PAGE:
Often the isolated mystical expression of life does make us feel closer to God as get further away from the world. However, if we were to graph Christian maturation, this form of Christian expression could be compared to infancy; where instead of engageing this world one withdraws. It is like a child who is scarred of the darkness in a unlit room will just choose not to enter, instead of turning on the light and entering. And in like manner, the christian after salvation who now clearly sees the sin and depravity of the world comparred to hollyness of God chooses to retreat to a meeting place with God in the closet of his house instead of bringing the light of God into the world. God’s purposes for us is not to flee from this world but to redeem it. We are called to bring order to chaos, not abandon ship. Seeking the Isolation with God feels good because it feeds our selfish wants. And if we come back to the definiton that sin=selfishness then seeking isolation with God apart from the world is not only neglecting our duty to redeem it but it isa willful act of sin. The main expression of the Gospel is to love God and love others. We can do this seeking God in our closet. And just like the child who is scarred of the dark, it may be a scarry proposition for the Christain to enter into this world fearing that the mud of this worlds perversion might stain the white clothes Jesus just gave us. But we have to remember our righteouness does not come from ourselves but from God, and nothing we do can make him dirty.

Jesus prayed that we may become on just as he is one with the Father ( John 17:22). So it would seem that the higest form of Spirituality is not isolation with God, but unity with man, that we do not mature the better we relate to God, but the better we relate to others. Jesus in Matthew 25 says he will judge our relationship with him not on how we treated him, but how we loved the least of these.

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Defining Sin. The untouchable just became more untouchable.

In one of my earlier posts I mentioned this concept, but here I would like to come back and explain it in full detail.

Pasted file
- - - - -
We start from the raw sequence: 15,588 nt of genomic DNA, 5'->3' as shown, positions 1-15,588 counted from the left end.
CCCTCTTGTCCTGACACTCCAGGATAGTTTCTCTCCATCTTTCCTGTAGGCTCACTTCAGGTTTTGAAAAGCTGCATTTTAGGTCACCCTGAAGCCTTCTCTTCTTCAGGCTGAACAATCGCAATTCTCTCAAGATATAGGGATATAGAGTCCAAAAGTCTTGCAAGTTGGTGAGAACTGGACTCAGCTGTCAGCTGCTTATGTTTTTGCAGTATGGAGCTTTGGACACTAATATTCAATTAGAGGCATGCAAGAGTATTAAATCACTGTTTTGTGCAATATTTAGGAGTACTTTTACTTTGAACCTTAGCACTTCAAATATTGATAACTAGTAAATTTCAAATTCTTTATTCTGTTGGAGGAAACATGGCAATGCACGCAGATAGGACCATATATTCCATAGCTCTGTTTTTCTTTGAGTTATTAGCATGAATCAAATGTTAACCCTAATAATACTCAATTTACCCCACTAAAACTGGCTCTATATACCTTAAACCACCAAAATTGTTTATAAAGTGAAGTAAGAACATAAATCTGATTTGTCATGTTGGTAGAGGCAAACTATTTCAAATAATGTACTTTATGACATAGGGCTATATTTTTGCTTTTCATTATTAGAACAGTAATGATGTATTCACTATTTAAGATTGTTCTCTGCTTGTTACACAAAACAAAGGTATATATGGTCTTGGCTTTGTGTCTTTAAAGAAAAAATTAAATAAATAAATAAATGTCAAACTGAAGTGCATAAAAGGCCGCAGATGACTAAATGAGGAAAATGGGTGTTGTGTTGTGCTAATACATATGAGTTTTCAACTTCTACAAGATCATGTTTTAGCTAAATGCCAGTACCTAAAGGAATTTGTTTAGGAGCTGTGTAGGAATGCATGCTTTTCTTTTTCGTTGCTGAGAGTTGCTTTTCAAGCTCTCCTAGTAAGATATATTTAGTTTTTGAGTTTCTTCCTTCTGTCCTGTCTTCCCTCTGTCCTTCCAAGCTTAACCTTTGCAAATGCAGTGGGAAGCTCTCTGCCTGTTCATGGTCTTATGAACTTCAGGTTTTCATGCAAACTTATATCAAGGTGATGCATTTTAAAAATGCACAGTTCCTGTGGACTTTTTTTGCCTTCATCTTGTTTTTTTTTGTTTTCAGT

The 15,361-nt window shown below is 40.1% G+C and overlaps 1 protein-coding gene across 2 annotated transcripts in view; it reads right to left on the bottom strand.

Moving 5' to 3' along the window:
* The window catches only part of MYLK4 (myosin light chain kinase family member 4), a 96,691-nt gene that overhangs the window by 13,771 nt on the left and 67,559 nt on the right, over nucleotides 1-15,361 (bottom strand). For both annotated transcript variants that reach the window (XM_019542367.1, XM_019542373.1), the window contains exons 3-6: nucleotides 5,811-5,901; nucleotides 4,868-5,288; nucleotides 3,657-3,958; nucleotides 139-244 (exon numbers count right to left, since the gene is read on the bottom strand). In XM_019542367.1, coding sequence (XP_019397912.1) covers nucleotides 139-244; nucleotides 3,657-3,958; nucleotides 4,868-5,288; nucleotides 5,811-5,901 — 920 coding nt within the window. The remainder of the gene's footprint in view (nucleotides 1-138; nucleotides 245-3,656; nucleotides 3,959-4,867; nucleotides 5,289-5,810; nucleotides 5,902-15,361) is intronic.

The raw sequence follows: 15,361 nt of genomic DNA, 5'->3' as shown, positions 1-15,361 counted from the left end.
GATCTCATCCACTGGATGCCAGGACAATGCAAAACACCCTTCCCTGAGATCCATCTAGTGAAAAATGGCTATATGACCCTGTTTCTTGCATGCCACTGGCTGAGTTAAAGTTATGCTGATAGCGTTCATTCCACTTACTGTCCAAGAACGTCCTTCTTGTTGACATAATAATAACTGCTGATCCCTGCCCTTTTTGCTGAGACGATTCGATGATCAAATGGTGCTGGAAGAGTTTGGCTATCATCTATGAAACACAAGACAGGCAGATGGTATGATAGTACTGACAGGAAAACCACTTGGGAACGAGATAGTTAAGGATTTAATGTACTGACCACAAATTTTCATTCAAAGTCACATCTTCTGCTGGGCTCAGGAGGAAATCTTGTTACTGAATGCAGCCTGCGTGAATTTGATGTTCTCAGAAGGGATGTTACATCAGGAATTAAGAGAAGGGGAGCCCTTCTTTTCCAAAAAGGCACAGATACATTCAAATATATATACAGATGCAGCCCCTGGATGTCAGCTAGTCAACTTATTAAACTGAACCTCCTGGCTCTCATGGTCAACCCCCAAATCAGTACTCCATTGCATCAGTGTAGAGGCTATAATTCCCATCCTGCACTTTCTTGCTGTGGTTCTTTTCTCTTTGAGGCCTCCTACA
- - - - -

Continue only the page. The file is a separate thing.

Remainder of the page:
Sin… The dreaded untouchable topic, and the more we learn about it the more we don’t want to talk about it.

*The above diagram will be my working definition.

I believe this definition, that sin=selfishness & love=selflessness is not a far stretch from a theological viewpoint. From strict biblical language the word sin “hamartia” (ἁμαρτία) which is an archery term meaning “to miss the mark.” Furthermore, expanded for a theological meaning renders the definition “to miss the mark of God’s perfection.” Simply, anything that does not hit the bull’s-eye of perfection would then be considered sin. This definition, although it may help describe the literal meaning of the text, does not help us to composite a complete view of what sin is. Viewing sin through this traditional lens of draws upon references to the law, creating a black or white system in which there is much grey. In a system that says sin is trespassing these set list of rules and laws is rally labeling the acts sinful and not the person. The act of eating pork for the Jew is sinful, not the disobedient Jew eating the pork. Jesus said in reference to ceremonial hand washing, that its not what enters the stomach, which makes someone sinful, but what flows from his or her heart. Its not the actions themselves which are sinful, but the heart that produces these act that is sinful.

Our primary definition then stands, sin=selfishness. Someone is labeled sinful not because of the acts they commit, but because of the heart in which they commit them. Thus, anything can become “sin” if it is done out of selfishness. Likewise anything can become a righteous act of love if it is done selflessly. The Scripture there have been many troubling passages where an act was committed that was clear breaking of the black and white law given from God; yet, it is somehow not seen as wrong, and never punished. Exodus 1 tells the story of when Pharaoh became scarred of the increasing strength and number of the Hebrew people so he ordered the midwives to kill all the newborn boys. However, the midwives feared God and did not do this, instead they lied to Pharaoh about why the Hebrew boys were still living. Now, we all understand lying to be “sinful” yet, it is not viewed this way here. Because when any act is done out of a true love for God, and love for others it is not a “sinful” act. There are many of these moral and ethical paradoxes that grey the line of the law, which is why the law isn’t perfect. God gave the law only as a guide to try to help illustrate acts that where selfish in nature. And to be fair there are several acts written about in the law that can only be committed out of selfishness. There is never a point at which you can become an adulterous out of selfless motives. (Oh and doing it because they wanted to is not selfless, being selfless does not just mean doing what others want but doing what is in the best interest of others, which is also the definition of love.